The United States has a lower life expectancy than other advanced nations, and the cause seems to be a combination of healthcare inequality and a prevalence of negative lifestyle factors, according to a global study series.
You may recall the Global Burden of Disease (GBD) review that was discussed last week. This was a multi-study, global examination of various health, longevity, and disability metrics across 195 nations. On a global level, life expectancy has gone up, but it seems that the U.S. is not keeping up with the other advanced nations.
Generally speaking, a country’s wealth correlates to its life expectancy and level of healthcare. High income, first world nations are leaders in longevity. The U.S., though still near the top compared to the rest of the world, has been lagging in several key areas compared to its similarly-positioned colleagues. For instance, in 2015:
- Infant mortality was at six deaths for every 1,000 kids under five (average among high income nations is five deaths)
- Men had a life expectancy of 76.7 years, with 66.8 being spent in good health (high income nation average was 78.1 and 68.9)
- Women had a life expectancy of 81.5, with 69.5 years spent in good health (83.4 and 72.2 are high income averages)
- More new or expecting mothers are dying than now than 25 years ago, which is a reverse of the trends seen everywhere else in the world. Over 1,000 new or expecting mothers died in 2015, but in 1990 there were 670 deaths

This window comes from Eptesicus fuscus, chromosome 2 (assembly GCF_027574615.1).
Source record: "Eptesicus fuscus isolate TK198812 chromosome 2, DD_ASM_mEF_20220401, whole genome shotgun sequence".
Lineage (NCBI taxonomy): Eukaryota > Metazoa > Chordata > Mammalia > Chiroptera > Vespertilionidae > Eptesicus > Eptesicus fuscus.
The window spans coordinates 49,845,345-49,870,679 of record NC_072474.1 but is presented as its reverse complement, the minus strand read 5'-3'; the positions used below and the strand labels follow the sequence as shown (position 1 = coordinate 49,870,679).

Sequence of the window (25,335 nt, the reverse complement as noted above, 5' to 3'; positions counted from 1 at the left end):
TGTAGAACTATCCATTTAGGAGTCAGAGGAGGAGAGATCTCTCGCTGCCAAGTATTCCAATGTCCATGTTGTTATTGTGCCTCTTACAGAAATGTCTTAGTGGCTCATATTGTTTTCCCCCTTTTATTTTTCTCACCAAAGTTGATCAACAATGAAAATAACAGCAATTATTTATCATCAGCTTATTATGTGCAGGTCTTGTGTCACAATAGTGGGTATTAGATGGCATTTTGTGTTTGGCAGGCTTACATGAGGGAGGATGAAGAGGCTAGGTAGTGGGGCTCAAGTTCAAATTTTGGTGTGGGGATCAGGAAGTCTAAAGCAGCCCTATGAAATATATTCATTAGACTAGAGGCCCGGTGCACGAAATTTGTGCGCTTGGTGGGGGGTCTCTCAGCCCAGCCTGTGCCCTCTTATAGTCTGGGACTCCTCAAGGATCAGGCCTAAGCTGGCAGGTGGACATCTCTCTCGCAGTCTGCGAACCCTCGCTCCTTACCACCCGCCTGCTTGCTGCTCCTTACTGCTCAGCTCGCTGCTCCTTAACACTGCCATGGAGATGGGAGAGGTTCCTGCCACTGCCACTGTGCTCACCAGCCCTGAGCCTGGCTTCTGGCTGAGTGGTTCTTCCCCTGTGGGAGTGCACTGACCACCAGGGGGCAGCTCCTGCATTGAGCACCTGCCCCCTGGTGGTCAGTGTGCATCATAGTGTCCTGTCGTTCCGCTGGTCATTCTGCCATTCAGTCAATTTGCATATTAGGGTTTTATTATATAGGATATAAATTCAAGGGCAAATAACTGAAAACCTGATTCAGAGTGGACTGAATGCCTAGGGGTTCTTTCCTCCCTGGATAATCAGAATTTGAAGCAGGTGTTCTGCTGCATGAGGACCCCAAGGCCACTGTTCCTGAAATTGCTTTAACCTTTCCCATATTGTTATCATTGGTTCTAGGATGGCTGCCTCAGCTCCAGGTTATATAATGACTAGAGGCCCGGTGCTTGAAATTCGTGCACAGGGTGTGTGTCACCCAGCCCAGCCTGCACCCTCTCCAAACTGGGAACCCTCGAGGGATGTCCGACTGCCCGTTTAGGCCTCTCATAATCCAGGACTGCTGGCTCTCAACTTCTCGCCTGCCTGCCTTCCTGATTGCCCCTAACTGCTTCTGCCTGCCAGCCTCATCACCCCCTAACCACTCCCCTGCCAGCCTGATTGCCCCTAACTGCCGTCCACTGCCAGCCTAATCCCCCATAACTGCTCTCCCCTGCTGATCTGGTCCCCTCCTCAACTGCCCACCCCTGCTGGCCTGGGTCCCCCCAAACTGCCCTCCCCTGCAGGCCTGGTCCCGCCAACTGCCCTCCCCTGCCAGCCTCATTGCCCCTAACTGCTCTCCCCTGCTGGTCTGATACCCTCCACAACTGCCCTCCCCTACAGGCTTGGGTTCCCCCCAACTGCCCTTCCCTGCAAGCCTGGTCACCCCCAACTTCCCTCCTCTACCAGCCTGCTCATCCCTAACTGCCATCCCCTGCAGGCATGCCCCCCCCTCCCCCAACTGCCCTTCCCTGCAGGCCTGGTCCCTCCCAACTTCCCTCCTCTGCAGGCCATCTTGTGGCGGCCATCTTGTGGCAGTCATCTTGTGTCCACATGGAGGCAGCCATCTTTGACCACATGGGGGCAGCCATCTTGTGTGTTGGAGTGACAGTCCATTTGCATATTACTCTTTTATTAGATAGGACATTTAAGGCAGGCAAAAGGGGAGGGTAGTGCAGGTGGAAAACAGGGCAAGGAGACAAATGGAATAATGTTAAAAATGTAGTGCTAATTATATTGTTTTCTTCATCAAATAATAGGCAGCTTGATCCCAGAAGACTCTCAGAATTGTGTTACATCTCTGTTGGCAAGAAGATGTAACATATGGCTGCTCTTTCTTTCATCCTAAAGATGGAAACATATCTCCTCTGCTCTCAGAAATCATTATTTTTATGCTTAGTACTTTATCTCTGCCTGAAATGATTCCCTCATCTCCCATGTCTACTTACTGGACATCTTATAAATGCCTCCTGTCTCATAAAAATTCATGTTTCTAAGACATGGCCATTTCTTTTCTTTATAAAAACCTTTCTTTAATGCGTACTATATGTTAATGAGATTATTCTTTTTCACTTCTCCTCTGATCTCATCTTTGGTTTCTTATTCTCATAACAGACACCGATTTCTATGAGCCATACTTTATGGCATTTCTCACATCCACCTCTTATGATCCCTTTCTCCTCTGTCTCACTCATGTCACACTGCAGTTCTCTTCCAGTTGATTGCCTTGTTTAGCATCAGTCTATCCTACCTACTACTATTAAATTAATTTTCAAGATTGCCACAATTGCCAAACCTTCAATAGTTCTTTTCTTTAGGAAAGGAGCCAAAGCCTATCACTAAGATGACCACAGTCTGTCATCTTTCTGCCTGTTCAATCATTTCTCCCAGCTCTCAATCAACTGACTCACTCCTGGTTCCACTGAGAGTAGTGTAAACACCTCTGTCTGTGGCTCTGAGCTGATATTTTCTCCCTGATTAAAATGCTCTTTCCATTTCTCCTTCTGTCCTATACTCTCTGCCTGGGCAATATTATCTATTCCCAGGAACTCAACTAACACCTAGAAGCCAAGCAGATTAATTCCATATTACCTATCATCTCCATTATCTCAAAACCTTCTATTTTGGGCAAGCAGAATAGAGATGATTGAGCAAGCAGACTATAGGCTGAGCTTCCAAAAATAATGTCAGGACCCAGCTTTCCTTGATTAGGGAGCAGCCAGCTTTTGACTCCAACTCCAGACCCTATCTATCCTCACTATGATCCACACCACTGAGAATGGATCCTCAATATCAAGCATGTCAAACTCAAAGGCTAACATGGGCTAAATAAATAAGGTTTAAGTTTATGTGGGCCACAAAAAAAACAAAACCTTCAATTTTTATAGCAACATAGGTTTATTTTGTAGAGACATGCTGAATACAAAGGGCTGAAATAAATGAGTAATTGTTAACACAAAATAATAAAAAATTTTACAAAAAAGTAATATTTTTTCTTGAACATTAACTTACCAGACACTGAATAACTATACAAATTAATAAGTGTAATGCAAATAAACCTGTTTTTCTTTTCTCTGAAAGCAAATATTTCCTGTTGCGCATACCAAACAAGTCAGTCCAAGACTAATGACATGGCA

The cause for these discrepancies is not entirely unknown. Several factors in the United States were found to be disproportionately contributing to poor health and/or early death.
- Drug abuse (opioids specifically, with 5x increase in past 25 years) and diabetes are much more prevalent than in other nations
- Alcohol and smoking were noted as continuing health threats
- Access to guns was also pointed out
- Unequal access to healthcare services
- Unequal access to affordable healthy food
What This Means
The U.S. still has a higher life expectancy than most nations in the world. When compared to countries of similar economic status, however, gaps start to become much more noticeable. The good news is that these other countries can be learned from in order to achieve their same healthcare and longevity successes so that the distance can be closed.
Wang, H., et. al., “Global, regional, and national life expectancy, all-cause mortality, and cause-specific mortality for 249 causes of death, 1980-2015: a systematic analysis for the Global Burden of Disease Study 2015,” The Lancet, 2016; http://dx.doi.org/10.1016/S0140-6736(16)31012-1.
Wang, H., et. al., “Global, regional, national, and selected subnational levels of stillbirths, neonatal, infant, and under-5 mortality, 1980–2015: a systematic analysis for the Global Burden of Disease Study 2015,” The Lancet, 2016; http://dx.doi.org/10.1016/S0140-6736(16)31575-6.